World stock markets dropped on Friday after U.S. regulators charged Goldman Sachs Group Inc. with fraud related to subprime mortgages, while the euro dropped on worries about Greece's debt crisis.
The CBOE Volatility index <.VIX> jumped 15.54 percent as U.S. stocks ended the session down more than 1 percent in the
heaviest volume of the year. The VIX, which is Wall Street's favorite gauge of investor fear, surged just as the Goldman news headlines came out, according to Reuters charts.
Investors moved money into safe-haven U.S. government debt, pushing prices higher and yields lower.
World equities moved in sympathy with U.S. stocks, which were under severe selling pressure as financial issues plunged on the charges against Goldman Sachs and some disappointing earnings. The decline was the market's biggest in nearly two months, taking the shine off a six-day winning streak.
Goldman fell nearly 13 percent in its worst one-day drop since January 2009, to $160.70 on huge volume after the Securities and Exchange Commission sued it for fraud tied to collateralized debt obligations that contributed to the worst financial crisis since the Great Depression.
It's going to take a while for the markets to digest this as investors weed out what it could mean for Goldman and if other banks could be hit with something similar, said Tom Lydon, president of Global Investment Trends in Newport Beach, California.
Defaults on subprime mortgages and the unraveling of related derivatives and debt played a major role in the credit crunch that led to a meltdown on Wall Street and the worst U.S. recession since the 1930s.
At the close, the Dow Jones industrial average <.DJI> was down 125.91 points, or 1.13 percent, at 11,018.66, while the Standard & Poor's 500 Index <.SPX> was off 19.54 points, or 1.61 percent, at 1,192.13. The Nasdaq Composite Index <.IXIC> lost 34.43 points, or 1.37 percent, at 2,481.26.
The MSCI's global equity index <.MIWD00000PUS> settled down 1.57 percent, though still set for its seventh straight weekly gain. The pan-European FTSEurofirst 300 <.FTEU3> also was down 1.52 percent.
Overall, global shares edged off 16-month highs as persistent uncertainty over Greece's ability to pay its debts tempered optimism over the global economic recovery.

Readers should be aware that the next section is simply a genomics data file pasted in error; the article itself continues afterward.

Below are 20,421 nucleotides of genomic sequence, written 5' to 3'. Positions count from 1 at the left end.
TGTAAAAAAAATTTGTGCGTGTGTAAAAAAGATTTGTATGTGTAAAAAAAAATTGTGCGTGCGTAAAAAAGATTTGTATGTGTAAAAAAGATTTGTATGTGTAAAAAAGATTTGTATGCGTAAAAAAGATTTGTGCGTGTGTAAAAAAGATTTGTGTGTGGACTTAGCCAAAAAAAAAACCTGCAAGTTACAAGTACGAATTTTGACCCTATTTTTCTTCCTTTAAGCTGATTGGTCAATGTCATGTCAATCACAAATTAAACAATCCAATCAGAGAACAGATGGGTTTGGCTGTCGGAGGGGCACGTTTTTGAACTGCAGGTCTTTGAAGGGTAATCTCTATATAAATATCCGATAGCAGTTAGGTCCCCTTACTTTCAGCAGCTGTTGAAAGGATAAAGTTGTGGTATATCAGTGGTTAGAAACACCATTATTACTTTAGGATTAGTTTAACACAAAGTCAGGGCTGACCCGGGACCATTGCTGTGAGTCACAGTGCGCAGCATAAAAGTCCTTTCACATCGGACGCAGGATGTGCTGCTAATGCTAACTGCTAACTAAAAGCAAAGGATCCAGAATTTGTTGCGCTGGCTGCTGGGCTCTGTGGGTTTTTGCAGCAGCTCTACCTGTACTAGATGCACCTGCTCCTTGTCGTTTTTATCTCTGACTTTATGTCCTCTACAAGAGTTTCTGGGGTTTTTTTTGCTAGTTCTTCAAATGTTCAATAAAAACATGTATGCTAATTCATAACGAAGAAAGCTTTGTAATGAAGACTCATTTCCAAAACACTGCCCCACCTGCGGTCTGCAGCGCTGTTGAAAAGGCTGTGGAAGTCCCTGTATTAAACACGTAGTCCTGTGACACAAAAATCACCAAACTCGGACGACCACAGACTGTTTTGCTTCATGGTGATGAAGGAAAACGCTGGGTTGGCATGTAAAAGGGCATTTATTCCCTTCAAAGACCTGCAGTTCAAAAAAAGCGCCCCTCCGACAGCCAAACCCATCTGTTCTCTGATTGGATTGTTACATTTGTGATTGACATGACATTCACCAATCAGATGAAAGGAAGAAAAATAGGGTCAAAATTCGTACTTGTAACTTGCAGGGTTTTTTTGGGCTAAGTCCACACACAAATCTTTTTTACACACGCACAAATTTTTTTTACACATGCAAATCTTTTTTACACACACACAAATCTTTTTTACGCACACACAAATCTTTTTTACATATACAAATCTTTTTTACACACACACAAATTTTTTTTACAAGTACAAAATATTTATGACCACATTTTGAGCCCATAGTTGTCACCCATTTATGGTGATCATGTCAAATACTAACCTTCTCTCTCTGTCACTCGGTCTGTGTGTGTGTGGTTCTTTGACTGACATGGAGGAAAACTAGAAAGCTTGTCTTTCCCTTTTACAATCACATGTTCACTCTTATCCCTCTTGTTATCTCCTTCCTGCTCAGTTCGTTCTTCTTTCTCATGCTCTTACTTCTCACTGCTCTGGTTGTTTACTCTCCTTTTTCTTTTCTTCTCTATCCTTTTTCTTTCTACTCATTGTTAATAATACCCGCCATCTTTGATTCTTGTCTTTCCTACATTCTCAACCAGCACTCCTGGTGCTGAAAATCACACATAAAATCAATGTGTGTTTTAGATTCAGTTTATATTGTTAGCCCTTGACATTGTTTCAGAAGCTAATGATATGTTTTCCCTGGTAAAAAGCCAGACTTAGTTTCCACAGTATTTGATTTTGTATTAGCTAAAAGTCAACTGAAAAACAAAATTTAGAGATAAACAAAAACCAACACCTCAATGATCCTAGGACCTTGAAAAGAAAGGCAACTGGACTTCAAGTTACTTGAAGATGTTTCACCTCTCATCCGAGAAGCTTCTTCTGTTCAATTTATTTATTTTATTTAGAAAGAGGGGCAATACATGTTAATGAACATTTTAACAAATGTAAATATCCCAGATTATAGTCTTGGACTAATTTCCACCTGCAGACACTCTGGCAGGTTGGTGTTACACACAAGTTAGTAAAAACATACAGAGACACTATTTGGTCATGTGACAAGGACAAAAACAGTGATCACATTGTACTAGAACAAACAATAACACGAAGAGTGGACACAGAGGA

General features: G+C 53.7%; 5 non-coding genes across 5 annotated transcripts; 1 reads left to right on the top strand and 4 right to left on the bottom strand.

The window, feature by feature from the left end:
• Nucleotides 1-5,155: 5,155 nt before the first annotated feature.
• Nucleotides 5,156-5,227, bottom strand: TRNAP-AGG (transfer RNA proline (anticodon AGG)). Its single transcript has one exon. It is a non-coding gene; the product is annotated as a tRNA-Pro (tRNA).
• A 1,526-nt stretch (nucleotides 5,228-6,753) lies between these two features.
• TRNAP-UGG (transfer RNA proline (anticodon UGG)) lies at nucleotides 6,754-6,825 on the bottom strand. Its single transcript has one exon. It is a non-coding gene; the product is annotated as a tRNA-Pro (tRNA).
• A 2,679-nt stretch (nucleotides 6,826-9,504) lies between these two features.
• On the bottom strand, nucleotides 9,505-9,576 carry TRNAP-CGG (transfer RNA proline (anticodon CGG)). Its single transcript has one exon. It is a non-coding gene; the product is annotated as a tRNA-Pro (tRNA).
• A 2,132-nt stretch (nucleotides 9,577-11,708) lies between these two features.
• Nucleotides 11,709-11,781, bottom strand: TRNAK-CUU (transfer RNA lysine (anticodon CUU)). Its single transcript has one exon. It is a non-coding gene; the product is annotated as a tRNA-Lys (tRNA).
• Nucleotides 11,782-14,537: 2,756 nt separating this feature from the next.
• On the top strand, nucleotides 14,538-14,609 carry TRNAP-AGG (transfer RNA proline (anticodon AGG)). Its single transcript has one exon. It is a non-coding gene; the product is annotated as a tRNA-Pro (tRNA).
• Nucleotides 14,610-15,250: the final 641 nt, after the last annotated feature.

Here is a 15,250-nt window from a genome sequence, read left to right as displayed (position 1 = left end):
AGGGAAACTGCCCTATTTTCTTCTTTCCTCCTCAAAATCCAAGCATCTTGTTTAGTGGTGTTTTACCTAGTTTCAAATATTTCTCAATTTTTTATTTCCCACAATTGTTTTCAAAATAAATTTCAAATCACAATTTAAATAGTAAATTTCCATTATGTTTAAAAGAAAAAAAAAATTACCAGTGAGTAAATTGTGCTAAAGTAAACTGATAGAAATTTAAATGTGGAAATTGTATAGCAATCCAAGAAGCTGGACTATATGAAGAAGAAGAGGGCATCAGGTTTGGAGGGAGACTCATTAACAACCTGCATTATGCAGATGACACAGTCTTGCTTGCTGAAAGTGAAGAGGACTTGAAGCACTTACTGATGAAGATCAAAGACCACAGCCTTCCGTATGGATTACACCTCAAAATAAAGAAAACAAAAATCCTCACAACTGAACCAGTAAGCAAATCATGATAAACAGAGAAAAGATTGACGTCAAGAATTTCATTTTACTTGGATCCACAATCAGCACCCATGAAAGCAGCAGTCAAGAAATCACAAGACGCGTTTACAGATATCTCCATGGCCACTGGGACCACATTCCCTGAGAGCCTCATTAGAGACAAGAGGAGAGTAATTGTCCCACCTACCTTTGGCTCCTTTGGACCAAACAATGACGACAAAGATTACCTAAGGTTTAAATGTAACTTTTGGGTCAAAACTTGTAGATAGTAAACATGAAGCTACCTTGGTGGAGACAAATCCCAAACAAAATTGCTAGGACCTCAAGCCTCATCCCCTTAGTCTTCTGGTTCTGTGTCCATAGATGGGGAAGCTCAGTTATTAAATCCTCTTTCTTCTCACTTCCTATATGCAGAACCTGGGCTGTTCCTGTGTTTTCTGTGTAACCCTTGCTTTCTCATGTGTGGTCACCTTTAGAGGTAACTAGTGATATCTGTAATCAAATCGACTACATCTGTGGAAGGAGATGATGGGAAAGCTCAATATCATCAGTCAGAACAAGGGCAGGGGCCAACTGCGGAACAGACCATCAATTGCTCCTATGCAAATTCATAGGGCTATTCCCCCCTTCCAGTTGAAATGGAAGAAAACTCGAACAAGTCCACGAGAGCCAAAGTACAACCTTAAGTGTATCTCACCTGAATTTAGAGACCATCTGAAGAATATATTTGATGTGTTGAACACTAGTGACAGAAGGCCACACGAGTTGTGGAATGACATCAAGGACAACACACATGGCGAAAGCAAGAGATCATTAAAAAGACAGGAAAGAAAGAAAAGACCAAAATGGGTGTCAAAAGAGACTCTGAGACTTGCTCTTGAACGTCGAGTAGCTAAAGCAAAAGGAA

In currencies, the dollar was up against a basket of major trading-partner currencies, with the U.S. Dollar Index <.DXY> up 0.37 percent at 80.778 from a previous session close of 80.482.
The euro remained pressured and Greek bond yields rose after Athens said it was preparing to activate an IMF/EU financial aid package.
The euro was down 0.54 percent at $1.3506 from a previous close of $1.3579.
Against the Japanese yen, the dollar was down 0.95 percent at 92.11 from a previous session close of 92.990.
The euro slid for the second day due to renewed worries over Greece's ability to service its sovereign debt. On Thursday, the euro snapped a five-day winning streak as investors' concerns escalated about Greece's debt problems.
Greece lurched closer toward asking for international aid after it requested official talks with European authorities and the International Monetary Fund.
European Central Bank President Jean-Claude Trichet told euro zone finance ministers that the situation for Greek banks remains difficult and could deteriorate further.
The cost of insuring Greek sovereign debt rose about 10 basis points from Thursday's close to 428.5 bps, according to CMA DataVision. Greek 10-year bond yields rose to 7.4 percent, widening the 10-year Greek/German government bond yield spread.
U.S. Treasury debt, investors' favorite safe haven, rose.
The benchmark 10-year U.S. Treasury note was up 17/32, with the yield at 3.77 percent, while the 2-year U.S. Treasury note was up 3/32, with the yield at 0.96 percent. The 30-year U.S. Treasury bond was up 22/32, with the yield at 4.67 percent.
In energy and commodities trading, U.S. light sweet crude oil fell $2.40, or 2.81 percent, to $83.11 per barrel, and spot gold fell $21.35, or 1.84 percent, to $1136.60. The Reuters/Jefferies CRB Index <.CRB> was down 3.46 points, or 1.24 percent, at 276.29.
(Additional reporting by Rodrigo Campos in New York and Sebastian Tong in London; Editing by Dan Grebler)